The world of the 21st century is ending its first decade facing several serious stresses. Immediately there is a global economic contraction that will affect many activities, certainly including research on natural history topics.  Most analysts believe this depression will be of a long duration.  Superimposed, but powerfully related, are decreasing resources, deleterious climatic changes and trends of degrading ecosystems, all exacerbated by the expanding human population.  The Lepidoptera are very significant organisms as indicators of change and well as models for many ecological and physiological phenomena.

The news section will attempt to provide for updates in all these areas of research.  Please feel free to contribute.

Call for Papers (A continuing problem)

The JRL can now review and publish papers rapidly.  We solicit your work with assurance you will see it in print within six months.  We can easily produce two volumes per year.  Note we have no page charges and will have a PDF of your work available on line as soon as the included volume is mailed. The only delays will be review and possible revision processes.  Our only excuse from this point is the lack of acceptable manuscripts.  Instructions to authors are available here (pdf file).

Editorial from JRL volume 44

The following editorial by Dr Konrad Fiedler and Dr Rudi Mattoni, may be of interest. You can read the editorial here (PDF File, right click to download).


Travel grants 2012 (No longer active)

The Foundation Board of Directors recently decided to provide travel grants to support qualified students to attend relevant scientific meetings where they can report their research.  We directly provided research grants in the past, but these yielded mixed results.  The idea of providing travel expenses to expand collegial associations and permit lecture or poster presentations by productive individuals seemed more fruitful.  With the current state of our finances, the Foundation is offering four $1000 grants for the purpose for the 2012 academic year.  Please apply to Rudi Mattoni ( if you could benefit. The application is simple and direct. Send a letter of request with brief vita and very brief abstract of your presentation. You must also have your major professor send a brief recommendation. Please note we are not bureaucratic. Your request will be evaluated as received and barring unusual distractions will be answered quickly.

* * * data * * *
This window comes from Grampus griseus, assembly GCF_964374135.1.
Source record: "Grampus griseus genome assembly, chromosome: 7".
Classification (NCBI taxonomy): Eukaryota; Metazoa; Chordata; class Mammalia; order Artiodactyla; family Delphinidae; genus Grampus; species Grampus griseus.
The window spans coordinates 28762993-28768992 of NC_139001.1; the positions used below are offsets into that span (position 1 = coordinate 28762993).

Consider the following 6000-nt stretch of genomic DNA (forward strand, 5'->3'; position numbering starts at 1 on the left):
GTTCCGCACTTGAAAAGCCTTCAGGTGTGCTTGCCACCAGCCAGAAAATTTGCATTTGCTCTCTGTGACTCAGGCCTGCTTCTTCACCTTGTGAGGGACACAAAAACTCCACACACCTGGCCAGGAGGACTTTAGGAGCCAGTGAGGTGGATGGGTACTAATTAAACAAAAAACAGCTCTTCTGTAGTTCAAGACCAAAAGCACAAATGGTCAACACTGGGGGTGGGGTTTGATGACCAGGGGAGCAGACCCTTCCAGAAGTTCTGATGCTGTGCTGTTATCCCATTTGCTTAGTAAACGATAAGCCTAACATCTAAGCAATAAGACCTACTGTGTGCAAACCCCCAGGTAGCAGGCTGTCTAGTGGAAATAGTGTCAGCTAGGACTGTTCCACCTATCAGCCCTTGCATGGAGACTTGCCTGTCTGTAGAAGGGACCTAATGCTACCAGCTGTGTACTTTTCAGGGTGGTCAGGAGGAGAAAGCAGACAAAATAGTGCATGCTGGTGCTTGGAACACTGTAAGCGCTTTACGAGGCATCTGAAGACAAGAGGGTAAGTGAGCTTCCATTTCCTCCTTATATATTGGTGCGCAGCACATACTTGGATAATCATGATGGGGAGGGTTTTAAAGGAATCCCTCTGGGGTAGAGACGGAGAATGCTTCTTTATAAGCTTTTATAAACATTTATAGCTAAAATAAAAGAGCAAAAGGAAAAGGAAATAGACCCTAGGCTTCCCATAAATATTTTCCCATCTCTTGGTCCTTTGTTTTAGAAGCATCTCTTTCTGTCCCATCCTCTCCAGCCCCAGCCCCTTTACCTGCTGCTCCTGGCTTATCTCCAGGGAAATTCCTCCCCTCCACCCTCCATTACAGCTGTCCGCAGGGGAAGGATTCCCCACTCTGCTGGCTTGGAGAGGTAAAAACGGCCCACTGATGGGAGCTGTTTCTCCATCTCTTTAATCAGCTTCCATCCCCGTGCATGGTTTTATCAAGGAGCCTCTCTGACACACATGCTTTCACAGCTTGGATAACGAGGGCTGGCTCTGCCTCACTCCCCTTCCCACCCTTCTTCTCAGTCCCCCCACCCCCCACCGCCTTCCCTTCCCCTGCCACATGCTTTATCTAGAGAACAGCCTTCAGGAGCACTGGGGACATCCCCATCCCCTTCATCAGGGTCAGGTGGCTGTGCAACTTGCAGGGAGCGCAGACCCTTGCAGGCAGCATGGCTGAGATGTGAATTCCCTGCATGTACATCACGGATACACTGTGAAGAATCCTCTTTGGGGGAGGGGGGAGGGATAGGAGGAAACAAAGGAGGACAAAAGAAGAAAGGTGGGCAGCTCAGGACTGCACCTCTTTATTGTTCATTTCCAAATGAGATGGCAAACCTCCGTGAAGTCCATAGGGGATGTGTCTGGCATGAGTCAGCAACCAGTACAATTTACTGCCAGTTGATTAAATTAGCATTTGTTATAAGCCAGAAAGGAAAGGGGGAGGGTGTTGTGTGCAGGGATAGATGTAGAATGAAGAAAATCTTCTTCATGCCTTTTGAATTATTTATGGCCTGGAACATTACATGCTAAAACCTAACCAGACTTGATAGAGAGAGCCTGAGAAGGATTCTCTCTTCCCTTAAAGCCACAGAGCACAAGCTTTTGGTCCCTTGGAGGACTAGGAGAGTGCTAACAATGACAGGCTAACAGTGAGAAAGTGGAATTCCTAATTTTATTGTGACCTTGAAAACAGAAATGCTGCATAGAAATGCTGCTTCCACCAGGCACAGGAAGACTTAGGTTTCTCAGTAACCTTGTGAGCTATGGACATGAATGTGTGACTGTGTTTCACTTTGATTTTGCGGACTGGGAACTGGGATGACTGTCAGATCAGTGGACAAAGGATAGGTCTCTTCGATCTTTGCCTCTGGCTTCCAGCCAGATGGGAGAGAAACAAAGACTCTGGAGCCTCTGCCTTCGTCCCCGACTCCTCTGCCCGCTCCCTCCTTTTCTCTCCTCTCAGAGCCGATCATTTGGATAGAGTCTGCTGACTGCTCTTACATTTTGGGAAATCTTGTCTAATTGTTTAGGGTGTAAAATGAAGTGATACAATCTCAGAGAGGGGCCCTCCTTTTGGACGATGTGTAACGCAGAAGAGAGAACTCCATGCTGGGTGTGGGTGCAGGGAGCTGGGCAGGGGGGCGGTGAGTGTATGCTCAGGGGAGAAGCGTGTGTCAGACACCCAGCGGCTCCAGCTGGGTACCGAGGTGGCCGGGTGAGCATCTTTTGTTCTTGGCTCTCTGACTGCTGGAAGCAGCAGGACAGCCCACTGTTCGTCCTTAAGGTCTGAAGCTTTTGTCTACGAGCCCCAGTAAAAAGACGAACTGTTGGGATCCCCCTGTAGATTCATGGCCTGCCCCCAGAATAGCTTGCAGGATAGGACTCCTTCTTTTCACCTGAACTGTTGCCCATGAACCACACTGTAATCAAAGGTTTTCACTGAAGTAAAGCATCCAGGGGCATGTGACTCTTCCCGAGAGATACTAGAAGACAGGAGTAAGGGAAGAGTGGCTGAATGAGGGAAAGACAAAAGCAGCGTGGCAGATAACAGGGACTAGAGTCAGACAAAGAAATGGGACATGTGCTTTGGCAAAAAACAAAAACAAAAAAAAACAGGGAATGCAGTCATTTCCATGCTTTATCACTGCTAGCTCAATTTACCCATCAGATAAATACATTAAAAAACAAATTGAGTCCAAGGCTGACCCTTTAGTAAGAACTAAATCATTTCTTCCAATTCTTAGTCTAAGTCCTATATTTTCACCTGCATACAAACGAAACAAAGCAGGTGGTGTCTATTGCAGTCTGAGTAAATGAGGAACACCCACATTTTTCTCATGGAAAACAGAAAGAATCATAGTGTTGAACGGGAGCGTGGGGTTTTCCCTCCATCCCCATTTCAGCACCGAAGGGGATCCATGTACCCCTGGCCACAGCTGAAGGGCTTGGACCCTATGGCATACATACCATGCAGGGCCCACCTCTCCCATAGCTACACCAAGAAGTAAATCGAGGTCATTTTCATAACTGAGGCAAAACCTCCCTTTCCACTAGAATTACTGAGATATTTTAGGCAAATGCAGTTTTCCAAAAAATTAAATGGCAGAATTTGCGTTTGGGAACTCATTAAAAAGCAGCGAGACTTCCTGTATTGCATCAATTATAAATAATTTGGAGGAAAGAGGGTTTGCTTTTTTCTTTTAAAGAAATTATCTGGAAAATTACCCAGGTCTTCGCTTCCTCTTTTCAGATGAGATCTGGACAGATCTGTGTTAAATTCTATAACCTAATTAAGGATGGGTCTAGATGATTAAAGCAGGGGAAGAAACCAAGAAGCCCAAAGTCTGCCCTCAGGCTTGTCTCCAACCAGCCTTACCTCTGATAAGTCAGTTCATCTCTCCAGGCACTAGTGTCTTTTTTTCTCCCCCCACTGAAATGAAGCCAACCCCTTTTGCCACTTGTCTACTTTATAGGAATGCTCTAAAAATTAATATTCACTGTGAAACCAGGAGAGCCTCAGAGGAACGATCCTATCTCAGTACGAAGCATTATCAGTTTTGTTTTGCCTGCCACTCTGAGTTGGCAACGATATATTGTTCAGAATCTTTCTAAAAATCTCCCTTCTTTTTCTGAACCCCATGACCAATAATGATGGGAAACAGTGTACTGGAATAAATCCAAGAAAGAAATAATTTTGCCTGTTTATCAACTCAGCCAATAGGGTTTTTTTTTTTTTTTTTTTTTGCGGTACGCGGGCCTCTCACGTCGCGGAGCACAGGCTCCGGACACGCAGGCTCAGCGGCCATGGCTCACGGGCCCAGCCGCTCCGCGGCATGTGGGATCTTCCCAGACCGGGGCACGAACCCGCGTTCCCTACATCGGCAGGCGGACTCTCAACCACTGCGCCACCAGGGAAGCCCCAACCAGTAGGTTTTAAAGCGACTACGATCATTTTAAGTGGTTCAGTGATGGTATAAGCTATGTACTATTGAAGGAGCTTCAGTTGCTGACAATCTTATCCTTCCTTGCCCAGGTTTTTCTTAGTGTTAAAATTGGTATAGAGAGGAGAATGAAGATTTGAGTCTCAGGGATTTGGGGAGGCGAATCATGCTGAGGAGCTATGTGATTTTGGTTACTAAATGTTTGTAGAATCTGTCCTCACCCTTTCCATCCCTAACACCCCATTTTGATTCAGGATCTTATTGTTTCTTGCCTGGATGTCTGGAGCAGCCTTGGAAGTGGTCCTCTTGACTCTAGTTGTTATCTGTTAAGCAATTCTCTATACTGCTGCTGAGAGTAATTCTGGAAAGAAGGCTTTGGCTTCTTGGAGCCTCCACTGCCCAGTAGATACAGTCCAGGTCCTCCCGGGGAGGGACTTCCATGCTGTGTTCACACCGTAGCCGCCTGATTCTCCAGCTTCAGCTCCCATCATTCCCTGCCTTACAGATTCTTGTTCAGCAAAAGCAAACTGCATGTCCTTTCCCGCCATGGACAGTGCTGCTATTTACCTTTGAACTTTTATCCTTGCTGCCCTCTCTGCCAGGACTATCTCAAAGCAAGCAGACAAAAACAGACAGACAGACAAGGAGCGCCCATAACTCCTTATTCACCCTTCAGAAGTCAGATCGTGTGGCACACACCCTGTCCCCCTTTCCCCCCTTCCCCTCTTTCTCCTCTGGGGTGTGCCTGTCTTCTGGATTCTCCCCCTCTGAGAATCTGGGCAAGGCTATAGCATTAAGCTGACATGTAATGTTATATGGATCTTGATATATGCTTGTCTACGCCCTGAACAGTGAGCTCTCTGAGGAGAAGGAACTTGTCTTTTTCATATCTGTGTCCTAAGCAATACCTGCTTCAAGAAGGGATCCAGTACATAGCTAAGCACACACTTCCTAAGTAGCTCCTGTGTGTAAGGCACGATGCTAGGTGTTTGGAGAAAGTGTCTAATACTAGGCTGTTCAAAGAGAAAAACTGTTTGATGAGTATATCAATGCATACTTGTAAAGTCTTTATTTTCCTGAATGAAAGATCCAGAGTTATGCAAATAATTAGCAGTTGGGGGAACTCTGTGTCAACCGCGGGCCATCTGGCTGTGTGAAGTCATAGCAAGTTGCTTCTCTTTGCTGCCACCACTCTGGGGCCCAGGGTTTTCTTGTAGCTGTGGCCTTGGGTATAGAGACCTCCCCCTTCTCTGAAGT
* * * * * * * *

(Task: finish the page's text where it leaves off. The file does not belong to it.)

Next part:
If awarded, we request permission to place your photograph (please send an informal image) and abstract on this website. Awardees will be posted as accepted.

Current Travel grant awardees


Brett Seymoure

Co-Director of Graduate Partners in Science Education
PhD Student of Biology Arizona State University

Current research: Effects of light environments on mimicry rings of the Neotropics. See more...


Christi Jaeger

Graduated in 2011 from the Environmental and Conservation Sciences program at the University of Alberta. During her undergraduate program, she completed a research project in Dr. Felix Sperling's lab in which she used morphology and DNA to examine the boundaries between two putative Phaneta species of Alberta. She has continued working on Phaneta moths in the Sperling lab since 2011, with an emphasis on molecular analysis, and has presented her findings at the 2012 Lepidopterists' Society meeting in Denver. For the past 4 years, Christi has also worked for Natural Resources Canada under the supervision of Greg Pohl, where her interest in micro-lepidoptera has flourished. Currently, Christi is interested in pursuing a MSc in insect systematics, particularly in Lepidoptera in interesting new places. See more...









Student Awards (Feb 16, 2009) (No longer active)

The 2008 program was announced late in the year and consequently had a low response in spite of what we anticipated would be considerable need.  Eight proposals were submitted and evaluated by a committee of the directors plus Drs. Tim Shreeve (UK), Krushnamegh Kunte (USA), and Jim Miller (USA).  Their evaluations were remarkably consistent with one exception (who received the benefit of the doubt). Six awards of $750 to $1000 were granted.
The names, institutions, project titles and proposal briefs follows.  Where available photographs of the awardees are presented. Please click on project title to see full description.



Deepika Sivanandam, Pondicherry University (Dr. I. L. G. Bhavani)
Project title: Comparison of mud puddling activity of butterflies between a disturbed and an undisturbed forest patchs in the Western Ghats.



Kimberly Vann, Arizona Sate University (Dr. R. Rutowski)
Project title: The role of iridescent coloration in te warning signal of Battus philenor, the Pipevine Swallowtail Butterfly.


Carlos Giraldo, Universidad Nacional de Colombia
Project title: Study of Mechanitis (Lepidoptera: Ithomiinae) in the Western Andean Mountain of Colombia.







Shaun Walton, Rhodes University, South Africa (Dr. M. Villet)
Project title: Phylogenetic relationships and evolutionary history of the tribe Dirini (Lepidoptera: Satyrinae)








Ivonne Garzon, University of New Orleans
Project title: Cladistic analysis of Hamadryas


Danilo Ribeiro, University Campinas (Dr. A Freitas)
Project title: Effects of selective logging on fruit-feeding butterflies of Brazilian Amazon basin: diversity within and among habitats.